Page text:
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Ambitious solar power plan

Armin Rosencranz and Archna Yadav |

India is blessed with 300 days of sunshine in a year and is making long strides towards becoming a solar superpower. The National Solar Mission was launched in 2010 with an ambitious target of deploying 20 GW of grid connected solar power by 2022. Solar is one of the eight missions of the 2008 National Action Plan on Climate Change. But the target was changed to 100 GW by Prime Minister Narendra Modi in 2015. Out of 100 GW, 40 GW is targeted to come through rooftop solar installations by 2022.

Finding open spaces to install solar parks in Indian cities is difficult. Rooftop solar installations can be installed on the roofs of buildings. Rooftop[AR1] solar benefits the environment. The most important benefit is that rooftop solar installations can provide electricity to areas not connected to the grid, such as remote locations or where the terrain makes it difficult to install power stations.

India has a total installed solar capacity of 1861 MW as of September 2017. Thus, there is a huge gap between the currently installed and expected capacity by 2022. Considerable efforts have been made by regulatory commissions, agencies and the government to develop the rooftop solar photovoltaic (PV) sector.

To accelerate the deployment of rooftop solar power in the country, the Ministry of New and Renewable Energy (MNRE) has proposed to bring distribution utilities/companies (DISCOMs) to the forefront in implementing the Grid Connected Rooftop Solar (RTS) Power Programme by providing them financial support. Such support will be linked to their performance in facilitating the deployment of RTS.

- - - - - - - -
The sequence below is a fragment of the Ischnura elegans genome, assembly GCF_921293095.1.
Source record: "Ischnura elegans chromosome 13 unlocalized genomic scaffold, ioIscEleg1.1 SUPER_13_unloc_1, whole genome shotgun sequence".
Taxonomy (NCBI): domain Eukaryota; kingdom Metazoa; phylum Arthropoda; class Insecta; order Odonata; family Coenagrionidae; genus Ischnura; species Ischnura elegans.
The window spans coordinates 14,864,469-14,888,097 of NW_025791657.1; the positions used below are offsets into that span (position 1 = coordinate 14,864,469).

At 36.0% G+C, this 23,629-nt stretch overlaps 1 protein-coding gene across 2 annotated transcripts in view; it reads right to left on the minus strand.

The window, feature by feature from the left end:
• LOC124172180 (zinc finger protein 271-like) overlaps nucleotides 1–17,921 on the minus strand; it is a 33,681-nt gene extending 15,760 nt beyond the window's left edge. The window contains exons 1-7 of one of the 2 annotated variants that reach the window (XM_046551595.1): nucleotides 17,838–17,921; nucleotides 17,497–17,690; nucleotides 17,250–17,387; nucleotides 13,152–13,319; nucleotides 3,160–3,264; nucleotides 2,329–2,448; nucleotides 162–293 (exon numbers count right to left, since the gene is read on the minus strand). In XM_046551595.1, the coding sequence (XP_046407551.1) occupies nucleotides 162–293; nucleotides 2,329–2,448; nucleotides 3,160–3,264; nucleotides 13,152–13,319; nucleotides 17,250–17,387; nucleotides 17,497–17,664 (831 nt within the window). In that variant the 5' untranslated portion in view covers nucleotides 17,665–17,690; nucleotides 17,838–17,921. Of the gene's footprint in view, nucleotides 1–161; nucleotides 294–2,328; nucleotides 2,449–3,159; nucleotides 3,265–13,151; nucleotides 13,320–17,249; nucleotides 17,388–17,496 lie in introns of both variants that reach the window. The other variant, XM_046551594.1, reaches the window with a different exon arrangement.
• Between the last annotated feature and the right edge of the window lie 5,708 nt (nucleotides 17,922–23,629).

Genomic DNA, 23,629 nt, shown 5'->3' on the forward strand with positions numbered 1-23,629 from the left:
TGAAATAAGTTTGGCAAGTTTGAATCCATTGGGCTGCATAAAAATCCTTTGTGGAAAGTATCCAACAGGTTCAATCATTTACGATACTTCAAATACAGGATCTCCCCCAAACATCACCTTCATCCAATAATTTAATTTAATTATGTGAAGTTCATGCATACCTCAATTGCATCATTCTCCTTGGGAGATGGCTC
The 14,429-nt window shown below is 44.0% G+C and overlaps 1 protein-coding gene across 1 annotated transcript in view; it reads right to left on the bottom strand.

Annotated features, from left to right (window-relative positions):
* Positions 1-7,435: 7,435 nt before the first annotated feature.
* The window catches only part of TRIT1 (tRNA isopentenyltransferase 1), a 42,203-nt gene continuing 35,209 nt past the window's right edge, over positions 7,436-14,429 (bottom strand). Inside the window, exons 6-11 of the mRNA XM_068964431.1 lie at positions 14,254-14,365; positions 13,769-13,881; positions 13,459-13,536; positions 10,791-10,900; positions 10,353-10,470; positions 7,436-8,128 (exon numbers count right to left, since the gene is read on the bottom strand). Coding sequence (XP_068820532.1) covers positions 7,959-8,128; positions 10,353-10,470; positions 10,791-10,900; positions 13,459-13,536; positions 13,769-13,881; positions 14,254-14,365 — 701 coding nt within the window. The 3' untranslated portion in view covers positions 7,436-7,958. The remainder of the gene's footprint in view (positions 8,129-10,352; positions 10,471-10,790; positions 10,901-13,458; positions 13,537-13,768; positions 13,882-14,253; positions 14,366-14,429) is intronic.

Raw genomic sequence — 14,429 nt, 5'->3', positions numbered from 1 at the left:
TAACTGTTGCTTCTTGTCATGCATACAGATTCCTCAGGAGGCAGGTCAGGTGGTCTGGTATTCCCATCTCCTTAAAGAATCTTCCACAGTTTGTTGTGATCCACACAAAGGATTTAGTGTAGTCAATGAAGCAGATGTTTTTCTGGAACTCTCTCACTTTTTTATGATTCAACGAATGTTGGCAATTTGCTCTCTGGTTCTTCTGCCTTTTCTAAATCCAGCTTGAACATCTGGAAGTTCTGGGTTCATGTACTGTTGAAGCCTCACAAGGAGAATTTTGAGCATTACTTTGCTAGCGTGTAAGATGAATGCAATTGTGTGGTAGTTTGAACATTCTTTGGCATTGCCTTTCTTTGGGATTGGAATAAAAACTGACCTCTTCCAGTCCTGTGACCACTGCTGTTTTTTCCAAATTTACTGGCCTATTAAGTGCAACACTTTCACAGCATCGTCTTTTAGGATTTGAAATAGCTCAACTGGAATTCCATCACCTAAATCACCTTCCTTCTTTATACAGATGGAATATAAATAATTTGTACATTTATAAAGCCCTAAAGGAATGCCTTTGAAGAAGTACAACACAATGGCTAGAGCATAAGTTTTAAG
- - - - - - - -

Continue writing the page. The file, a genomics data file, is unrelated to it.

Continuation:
MNRE hopes to install increasing amounts of rooftop PV annually, growing from 5000 MW in 2017, 6000 MW in 2018, 7000 MW in 2019, 8000 MW in 2020 and 9000 MW in 2021. In December 2015, the central government approved the central financial assistance (CFA) for implementing ‘Grid Connected Rooftop and Small Solar Power Plants Programme’. CFA meets up to 30 per cent of the benchmark cost/tender cost (whichever is lower).

Under the programme, only residential, institutional and social sectors are eligible for CFA. As of January 2018, 2047 MWp (Mega Watt peak, a solar power measure in the photo-voltaic (PV) industry to describe a unit’s nominal power) rooftop capacity plants have been sanctioned under the programme and about 845 MWp rooftop capacity plants have been installed.

MNRE has identified the major issues for slow progress of installing rooftop solar systems. DISCOMs have been reluctant to participate because of revenue loss, lack of state policies and lack of uniform regulation. To addresses these issues, MNRE proposes that DISCOMs be made solely responsible for implementing the rooftop solar programme. DISCOMs will provide approval for installation, manage the distribution network and have billing interface with the rooftop owner.

Since DISCOMs already have direct access to their customers, MNRE hopes that RTS client acquisition cost would be reduced substantially. An incentive scheme has been suggested since DISCOMs would have to incur some additional spending in implementing the programme.

MNRE proposes to bring DISCOMs to the forefront in RTS implementation by providing them performance-based fiscal support. The incentives may be provided for each MWp capacity of solar rooftop that is added by them in their distribution network. It is also proposed that CFA will be provided only for installation of RTS plants in residential sectors.

DISCOMs will submit cumulative capacity of grid connected RTS plants (in MWp) installed in their jurisdictional area as of 31 March 2018. This number will be taken as the installed base capacity for the first year. The incentives will be given on incremental RTS capacity installed by the DISCOMs.

The proposed target for the commercial and industrial sector is 20000 MW. The target for the government, residential, institutional and social sectors are 50000 MW each.
Central Financial Assistance for residential installation of 5KW or less is Rs. 18000/kW calculated at benchmark cost of Rs. 60000/kW. For all other sectors the rate is Rs. 5500/kW. The benchmark cost of the PV system includes PV modules, inverters, minimum storage batteries, cost of meters, cost of civil works, foundations, installations, operation and maintenance for a period of five years.

The scheme would be in operation until March 2022.